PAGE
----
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992 Views 4 Replies Latest reply: Nov 5, 2013 4:58 AM by justamaniac
KellieRizer Rookie 2 posts since
Apr 13, 2012
Currently Being Moderated

Nov 4, 2013 6:34 AM

Similar running shoe experiences?

I just posted a blog post about my experiences with various running shoe brands here:

 

http://keeprunninkellie.com/2013/11/04/comparing-running-shoe-brands/

 

I was wondering if most people preferred Asics over Nike and Mizuno for long distance running.

  • shipo Legend 495 posts since
    Aug 9, 2013
    Currently Being Moderated
    1. Nov 4, 2013 6:55 AM (in response to KellieRizer)
    Similar running shoe experiences?

    It typically depends upon how the individual's feet and legs are constructed and how they use them.

     

    For a high mileage, heavy runner with high arches like me, Asics are often the best shoes, however, I have friends with low arches who pronate, and if they were to wear my Asics shoes, they'd end up on the hospital with severe injuries.  The same thing would happen to me if I was to wear their favorite shoes (typically Nike and New Balance).

     

    Long story short, human bodies are as varied as snowflakes, and how us runners use the biomechanics Mother Nature endowed us with complicates the situation even more.  As such, there is no one correct shoe (or even shoe brand) for all runners.  The best way to buy running shoes is to go to a shop which specializes in analyzing the biomechanics and the gaits of runners, and fitting them with the proper shoes.





    Fat old man PRs:

    • 1-mile (point to point, gravity assist): 5:50
    • 2-mile: 13:49
    • 5K (gravity assist last mile): 21:31
    • 5-Mile: 37:24
    • 10K (first 10K of my Half Marathon): 48:16
    • 10-Mile (first 10 miles of my Half Marathon): 1:17:40
    • Half Marathon: 1:42:13
  • lenzlaw Community Moderator 10,413 posts since
    Jan 18, 2008
    Currently Being Moderated
    2. Nov 4, 2013 9:08 AM (in response to shipo)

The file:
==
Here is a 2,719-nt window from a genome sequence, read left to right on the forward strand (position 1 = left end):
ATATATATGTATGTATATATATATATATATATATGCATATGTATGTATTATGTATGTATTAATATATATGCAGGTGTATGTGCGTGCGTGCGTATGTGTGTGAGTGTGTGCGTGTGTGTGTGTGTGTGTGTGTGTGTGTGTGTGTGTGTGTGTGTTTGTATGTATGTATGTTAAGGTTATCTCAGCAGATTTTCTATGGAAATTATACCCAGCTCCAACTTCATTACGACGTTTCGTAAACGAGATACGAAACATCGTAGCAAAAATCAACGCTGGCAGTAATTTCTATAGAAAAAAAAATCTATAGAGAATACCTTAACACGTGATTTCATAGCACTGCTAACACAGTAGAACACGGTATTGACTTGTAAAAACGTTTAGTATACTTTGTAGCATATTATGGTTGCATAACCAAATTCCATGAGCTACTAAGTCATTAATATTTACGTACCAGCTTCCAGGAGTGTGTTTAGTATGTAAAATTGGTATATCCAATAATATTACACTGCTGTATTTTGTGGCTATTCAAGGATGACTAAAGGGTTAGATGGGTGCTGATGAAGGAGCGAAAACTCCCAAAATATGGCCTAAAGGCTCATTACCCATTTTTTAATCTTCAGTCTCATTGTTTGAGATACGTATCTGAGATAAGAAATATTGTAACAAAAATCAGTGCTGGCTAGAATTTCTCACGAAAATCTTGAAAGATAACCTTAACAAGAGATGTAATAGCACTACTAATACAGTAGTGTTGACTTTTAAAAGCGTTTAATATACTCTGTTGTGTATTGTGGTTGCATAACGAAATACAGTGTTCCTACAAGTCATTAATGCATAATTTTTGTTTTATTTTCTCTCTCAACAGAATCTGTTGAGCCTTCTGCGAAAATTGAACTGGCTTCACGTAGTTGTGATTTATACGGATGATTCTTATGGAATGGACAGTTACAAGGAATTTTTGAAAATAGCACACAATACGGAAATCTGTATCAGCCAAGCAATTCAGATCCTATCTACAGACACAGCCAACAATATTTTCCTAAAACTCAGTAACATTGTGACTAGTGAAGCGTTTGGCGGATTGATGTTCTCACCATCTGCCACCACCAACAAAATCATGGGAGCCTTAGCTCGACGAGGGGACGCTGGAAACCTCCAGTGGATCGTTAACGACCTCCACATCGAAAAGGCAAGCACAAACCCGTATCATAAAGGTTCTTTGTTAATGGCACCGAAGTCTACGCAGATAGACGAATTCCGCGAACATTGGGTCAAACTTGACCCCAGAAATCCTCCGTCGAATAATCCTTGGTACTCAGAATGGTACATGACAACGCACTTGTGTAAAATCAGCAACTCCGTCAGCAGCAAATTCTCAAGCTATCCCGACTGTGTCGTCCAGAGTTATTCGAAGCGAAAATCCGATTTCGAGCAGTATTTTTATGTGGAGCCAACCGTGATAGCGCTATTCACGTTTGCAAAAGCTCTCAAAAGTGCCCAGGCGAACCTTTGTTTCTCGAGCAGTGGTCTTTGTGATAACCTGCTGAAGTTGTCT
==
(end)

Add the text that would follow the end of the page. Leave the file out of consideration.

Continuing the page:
Similar running shoe experiences?

    Actually, Asics doesn't have a shoe that works very well for me, currently. Though I have worn them extensively in the past.  I have had success with Mizunos recently, and currently have Saucony and Brooks.  I have never had good luck with Nikes. I think there are two main things to consider when picking shoes. First, find shoes that generally are right for your foot type.  Second, the shoes have to feel good on your feet.  Try them out in the store as much as possible.  If they don't feel good then, they will never be right.





    Len

  • shipo Legend 495 posts since
    Aug 9, 2013
    Currently Being Moderated
    3. Nov 4, 2013 9:54 AM (in response to lenzlaw)
    Similar running shoe experiences?

    I couldn't agree more with your comments; well said! 

     

    Before I learned about the differences between feet, legs, and shoes, I ran in whatever the latest/hottest selling shoes was; needless to say, I would often end up getting injured and having many long conversations with a doctor.  Then I figured out that (at least back then), Nike, New Balance, and Brooks specialized in making shoes for folks with low arches and who pronate.

     

    Since I was enlightened, I've run exclusively in Asics and Adidas shoes with an occasional foray into the Saucony line.  Imagine my surprise this year when I was recruited at the last minute to run Reach the Beach - NH with an "Ultra" team and suddenly needed a pair of non-trail shoes (aka, road shoes), and I walked out of my local running shop with a pair of Brooks Glycerin 11s, my first pair of Brooks shoes since a pair of their shoes caused me to get severe tendonitis back in 1979.





    Fat old man PRs:

    • 1-mile (point to point, gravity assist): 5:50
    • 2-mile: 13:49
    • 5K (gravity assist last mile): 21:31
    • 5-Mile: 37:24
    • 10K (first 10K of my Half Marathon): 48:16
    • 10-Mile (first 10 miles of my Half Marathon): 1:17:40
    • Half Marathon: 1:42:13
  • justamaniac Legend 202 posts since
    May 30, 2007
    Currently Being Moderated
    4. Nov 5, 2013 4:58 AM (in response to lenzlaw)
    Similar running shoe experiences?

    I also agree with lenzlaw - everyfoot and every gait is different. It is very difficult to pick out "the right shoe" - resulting in trying, and often buying, many different types. It seems impossible for a running store to have the means to analyze a runners foot and stride style in order to be able to recommend "the right shoe". Well, maybe not "impossible", but it would cause a huge increase in their overhead... (I'm thinking of staff training and equipment/technology for analysis)  Personally, I've tried Nike, Mizunu, Asics, Adidas, Brooks, Suacony, and more recently, I'm liking Newtons. I do have a pair Brooks that seem to work well for winter and trail running.

     

    -bill

    http://runningthrutime.blogspot.com

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